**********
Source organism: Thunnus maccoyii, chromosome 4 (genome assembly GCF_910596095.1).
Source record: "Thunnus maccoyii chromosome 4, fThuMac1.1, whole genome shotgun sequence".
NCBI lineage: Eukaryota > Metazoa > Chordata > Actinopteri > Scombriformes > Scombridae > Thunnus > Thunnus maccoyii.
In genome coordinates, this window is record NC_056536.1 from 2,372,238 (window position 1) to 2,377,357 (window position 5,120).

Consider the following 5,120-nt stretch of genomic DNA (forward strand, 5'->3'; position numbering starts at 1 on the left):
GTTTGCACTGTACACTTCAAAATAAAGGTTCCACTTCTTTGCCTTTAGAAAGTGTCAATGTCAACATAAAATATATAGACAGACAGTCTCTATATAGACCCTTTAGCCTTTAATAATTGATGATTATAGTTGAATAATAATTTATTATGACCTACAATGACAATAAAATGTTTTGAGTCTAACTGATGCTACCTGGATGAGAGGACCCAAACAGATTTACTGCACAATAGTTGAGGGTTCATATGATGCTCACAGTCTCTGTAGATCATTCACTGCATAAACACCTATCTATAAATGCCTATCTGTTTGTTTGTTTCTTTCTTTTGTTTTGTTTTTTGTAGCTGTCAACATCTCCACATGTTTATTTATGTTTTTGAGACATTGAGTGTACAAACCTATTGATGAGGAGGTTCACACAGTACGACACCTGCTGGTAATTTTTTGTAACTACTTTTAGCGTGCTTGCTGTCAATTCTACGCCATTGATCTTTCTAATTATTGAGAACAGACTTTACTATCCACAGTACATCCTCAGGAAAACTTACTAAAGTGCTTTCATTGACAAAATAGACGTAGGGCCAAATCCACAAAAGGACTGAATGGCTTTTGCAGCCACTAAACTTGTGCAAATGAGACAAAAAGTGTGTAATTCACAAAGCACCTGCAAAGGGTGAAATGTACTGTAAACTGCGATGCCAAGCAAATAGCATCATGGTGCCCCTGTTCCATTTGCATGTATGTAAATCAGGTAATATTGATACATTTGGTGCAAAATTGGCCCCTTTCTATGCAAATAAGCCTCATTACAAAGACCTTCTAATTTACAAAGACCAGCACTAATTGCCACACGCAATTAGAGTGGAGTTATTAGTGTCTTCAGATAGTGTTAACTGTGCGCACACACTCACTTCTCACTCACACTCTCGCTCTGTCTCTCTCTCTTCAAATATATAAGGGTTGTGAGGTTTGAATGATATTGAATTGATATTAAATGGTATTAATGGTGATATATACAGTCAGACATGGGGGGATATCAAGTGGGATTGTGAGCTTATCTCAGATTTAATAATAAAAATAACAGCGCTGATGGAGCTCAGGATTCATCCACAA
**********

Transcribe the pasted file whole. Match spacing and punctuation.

Source organism: Thunnus maccoyii, chromosome 4 (genome assembly GCF_910596095.1).
Source record: "Thunnus maccoyii chromosome 4, fThuMac1.1, whole genome shotgun sequence".
NCBI lineage: Eukaryota > Metazoa > Chordata > Actinopteri > Scombriformes > Scombridae > Thunnus > Thunnus maccoyii.
In genome coordinates, this window is record NC_056536.1 from 2,372,238 (window position 1) to 2,377,357 (window position 5,120).

Consider the following 5,120-nt stretch of genomic DNA (forward strand, 5'->3'; position numbering starts at 1 on the left):
GTTTGCACTGTACACTTCAAAATAAAGGTTCCACTTCTTTGCCTTTAGAAAGTGTCAATGTCAACATAAAATATATAGACAGACAGTCTCTATATAGACCCTTTAGCCTTTAATAATTGATGATTATAGTTGAATAATAATTTATTATGACCTACAATGACAATAAAATGTTTTGAGTCTAACTGATGCTACCTGGATGAGAGGACCCAAACAGATTTACTGCACAATAGTTGAGGGTTCATATGATGCTCACAGTCTCTGTAGATCATTCACTGCATAAACACCTATCTATAAATGCCTATCTGTTTGTTTGTTTCTTTCTTTTGTTTTGTTTTTTGTAGCTGTCAACATCTCCACATGTTTATTTATGTTTTTGAGACATTGAGTGTACAAACCTATTGATGAGGAGGTTCACACAGTACGACACCTGCTGGTAATTTTTTGTAACTACTTTTAGCGTGCTTGCTGTCAATTCTACGCCATTGATCTTTCTAATTATTGAGAACAGACTTTACTATCCACAGTACATCCTCAGGAAAACTTACTAAAGTGCTTTCATTGACAAAATAGACGTAGGGCCAAATCCACAAAAGGACTGAATGGCTTTTGCAGCCACTAAACTTGTGCAAATGAGACAAAAAGTGTGTAATTCACAAAGCACCTGCAAAGGGTGAAATGTACTGTAAACTGCGATGCCAAGCAAATAGCATCATGGTGCCCCTGTTCCATTTGCATGTATGTAAATCAGGTAATATTGATACATTTGGTGCAAAATTGGCCCCTTTCTATGCAAATAAGCCTCATTACAAAGACCTTCTAATTTACAAAGACCAGCACTAATTGCCACACGCAATTAGAGTGGAGTTATTAGTGTCTTCAGATAGTGTTAACTGTGCGCACACACTCACTTCTCACTCACACTCTCGCTCTGTCTCTCTCTCTTCAAATATATAAGGGTTGTGAGGTTTGAATGATATTGAATTGATATTAAATGGTATTAATGGTGATATATACAGTCAGACATGGGGGGATATCAAGTGGGATTGTGAGCTTATCTCAGATTTAATAATAAAAATAACAGCGCTGATGGAGCTCAGGATTCATCCACAA